While one person holds the cat by its scruff, resting it in a slightly upright position, the other person gently opens the cat’s mouth wide enough to drop in the pill or put the liquid in. Never shoot the liquid down their throat as that can cause the cat to choke and suck the liquid into their lungs. I find using a dropper instead of a syringe is easier to control the output. If I have to give a lot of liquid at once, I’ll break it into a couple of attempts instead of trying to put it all in at once and risking the cat spitting most of it out.
When dispensing the liquid, aim for the back of the tongue or along the back of their cheek, then close their mouth and gently hold it shut. Do not cover their nose. You can blow gently in their face or massage their neck to get them to swallow. Do all of this while the other person continues to cradle the cat while holding them by the scruff of their neck, which will help keep control of the cat.
Once you see the cat has swallowed, let go of their mouth and if it is empty, gently put them down. This method can also be used on dogs, if necessary. With them, I have them sit or lie down and then gently open their mouth and follow the same guidelines I use for giving medicine to the cats.
Using a pill popper and a word of caution about them
I have read on forums and in other places people using what is known as a ‘pill popper’ to shoot the pill into the cat’s mouth. If you read the reviews on Amazon about them, you’ll find the reviews are pretty poor and mixed about how well they work. I also read some awful stories about a particular brand that several buyers reported came apart and shot a piece of the popper down their cat’s throat, in some instances requiring an emergency vet visit and sometimes surgery.
If you decide to go the pill popper route, make sure you read the negative reviews and order accordingly. Even if you are using it on a dog, you still don’t want pieces of the popper being swallowed. Here’s one that seemed to get the best reviews and not have parts that could come loose, https://amzn.to/2GywY3E.
Giving medicine to dogs
Fortunately, dogs seem to be easier to sneak medications or supplements into. With most of my dogs, I’ve been able to just drop the pill or put the powder/liquid in/on their food and they eat it right up. There have, however, been the times when I’ve had to be creative, like when needing to give medication between meals.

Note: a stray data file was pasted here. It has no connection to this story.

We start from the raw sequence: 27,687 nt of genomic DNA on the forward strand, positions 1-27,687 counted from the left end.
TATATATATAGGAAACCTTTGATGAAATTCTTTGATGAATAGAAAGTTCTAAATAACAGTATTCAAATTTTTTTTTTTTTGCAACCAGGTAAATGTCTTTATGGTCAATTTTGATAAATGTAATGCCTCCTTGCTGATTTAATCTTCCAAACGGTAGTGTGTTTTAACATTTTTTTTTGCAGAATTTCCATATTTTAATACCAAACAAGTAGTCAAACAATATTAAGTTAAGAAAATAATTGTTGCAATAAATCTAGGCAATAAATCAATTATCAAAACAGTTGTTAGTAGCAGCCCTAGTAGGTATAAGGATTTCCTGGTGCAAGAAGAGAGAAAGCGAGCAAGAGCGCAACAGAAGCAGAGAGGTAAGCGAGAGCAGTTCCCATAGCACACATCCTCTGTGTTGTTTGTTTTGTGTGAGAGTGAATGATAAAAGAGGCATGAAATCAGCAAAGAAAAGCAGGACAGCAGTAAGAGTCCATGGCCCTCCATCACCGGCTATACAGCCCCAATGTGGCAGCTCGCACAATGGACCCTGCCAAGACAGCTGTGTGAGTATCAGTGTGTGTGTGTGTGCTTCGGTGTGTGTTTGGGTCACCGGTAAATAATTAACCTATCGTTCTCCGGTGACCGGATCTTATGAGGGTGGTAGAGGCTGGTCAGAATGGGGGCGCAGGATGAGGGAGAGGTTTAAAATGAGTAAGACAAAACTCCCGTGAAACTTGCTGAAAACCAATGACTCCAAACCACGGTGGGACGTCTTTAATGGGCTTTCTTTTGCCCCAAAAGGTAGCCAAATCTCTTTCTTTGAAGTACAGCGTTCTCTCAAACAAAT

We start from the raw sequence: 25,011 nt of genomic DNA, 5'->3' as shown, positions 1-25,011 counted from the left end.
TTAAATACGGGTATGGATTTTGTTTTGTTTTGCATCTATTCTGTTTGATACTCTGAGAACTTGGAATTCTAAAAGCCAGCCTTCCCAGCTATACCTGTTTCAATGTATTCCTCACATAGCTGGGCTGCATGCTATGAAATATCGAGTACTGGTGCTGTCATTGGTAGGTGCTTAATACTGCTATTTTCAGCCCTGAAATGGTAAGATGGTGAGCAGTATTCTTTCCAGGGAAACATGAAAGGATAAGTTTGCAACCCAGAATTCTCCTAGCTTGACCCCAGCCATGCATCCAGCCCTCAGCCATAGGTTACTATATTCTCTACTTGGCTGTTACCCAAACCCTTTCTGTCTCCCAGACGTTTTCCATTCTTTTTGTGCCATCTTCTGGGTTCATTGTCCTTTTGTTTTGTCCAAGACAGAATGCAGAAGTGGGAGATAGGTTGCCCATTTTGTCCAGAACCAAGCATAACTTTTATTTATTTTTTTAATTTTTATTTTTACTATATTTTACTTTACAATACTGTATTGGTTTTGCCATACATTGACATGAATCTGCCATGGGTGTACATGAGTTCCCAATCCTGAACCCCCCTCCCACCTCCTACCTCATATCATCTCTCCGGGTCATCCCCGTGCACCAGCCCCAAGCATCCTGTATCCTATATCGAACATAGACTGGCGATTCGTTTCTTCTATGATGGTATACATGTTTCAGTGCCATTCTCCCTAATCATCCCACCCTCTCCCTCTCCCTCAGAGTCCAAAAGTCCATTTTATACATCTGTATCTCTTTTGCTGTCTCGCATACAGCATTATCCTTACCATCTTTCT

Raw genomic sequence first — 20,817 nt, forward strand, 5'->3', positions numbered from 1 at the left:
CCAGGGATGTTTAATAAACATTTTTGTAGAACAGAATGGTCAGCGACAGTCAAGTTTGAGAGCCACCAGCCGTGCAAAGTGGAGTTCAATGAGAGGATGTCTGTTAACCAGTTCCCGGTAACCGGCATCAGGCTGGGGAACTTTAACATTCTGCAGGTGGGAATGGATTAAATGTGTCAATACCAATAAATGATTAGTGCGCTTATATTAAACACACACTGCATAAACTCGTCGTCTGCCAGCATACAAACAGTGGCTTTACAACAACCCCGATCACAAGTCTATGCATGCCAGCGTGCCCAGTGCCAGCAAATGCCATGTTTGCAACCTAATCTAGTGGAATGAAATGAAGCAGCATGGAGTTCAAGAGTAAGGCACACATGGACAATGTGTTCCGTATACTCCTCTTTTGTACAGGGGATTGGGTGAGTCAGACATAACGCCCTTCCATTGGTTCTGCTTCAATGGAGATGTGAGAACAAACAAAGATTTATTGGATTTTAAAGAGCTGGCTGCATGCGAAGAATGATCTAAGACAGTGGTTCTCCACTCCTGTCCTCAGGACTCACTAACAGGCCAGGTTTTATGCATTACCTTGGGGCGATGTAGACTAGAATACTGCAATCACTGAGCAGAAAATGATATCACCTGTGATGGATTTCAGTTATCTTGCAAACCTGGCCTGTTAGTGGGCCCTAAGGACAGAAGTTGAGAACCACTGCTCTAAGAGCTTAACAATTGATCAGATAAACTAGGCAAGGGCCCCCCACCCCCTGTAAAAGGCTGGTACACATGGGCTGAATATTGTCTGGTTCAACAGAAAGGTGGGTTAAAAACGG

One way I’ve found to medicate my dogs easily is to use the ‘Catch it’ command. All of my dogs, with the exception of Ruby, the Jack Russell Terrier, have ALWAYS loved this game. Not really being food motivated, Ruby will just sit there and let the treat hit her in the face before delicately eating it off the ground. If your dog is like Ruby, this way may not be a helpful method. For all my other dogs, I like it not only for administering medications but also because they love it and it’s one way that helps me monitor their vision, hearing, and reflexes.
Using the ‘Catch it’ command on dogs
Teaching the ‘Catch it’ command to your dog is simple. You simply let your dog see and smell the food/treat and then make sure they are watching as you move back 5-6 ft. and toss the food/treat to them. I usually start out doing this in relatively slow motion until they understand the game, which normally doesn’t take long. As you toss it, give the ‘Catch it!’ command to your dog. When first starting out, don’t toss the food directly at them, but instead arch your toss to give the dog a better chance at seeing it coming and being able to catch it.
Once your dog learns this fun new trick, toss them food/treats, including slipping in the piece with the medication. My experience is that the dogs are so excited to catch the food, they quickly swallow it in anticipation of the next toss. If you have multiple dogs, as I do, call their name as you go around/between them so they know whose turn it is. This will help avoid any altercations or the wrong dog getting the medication.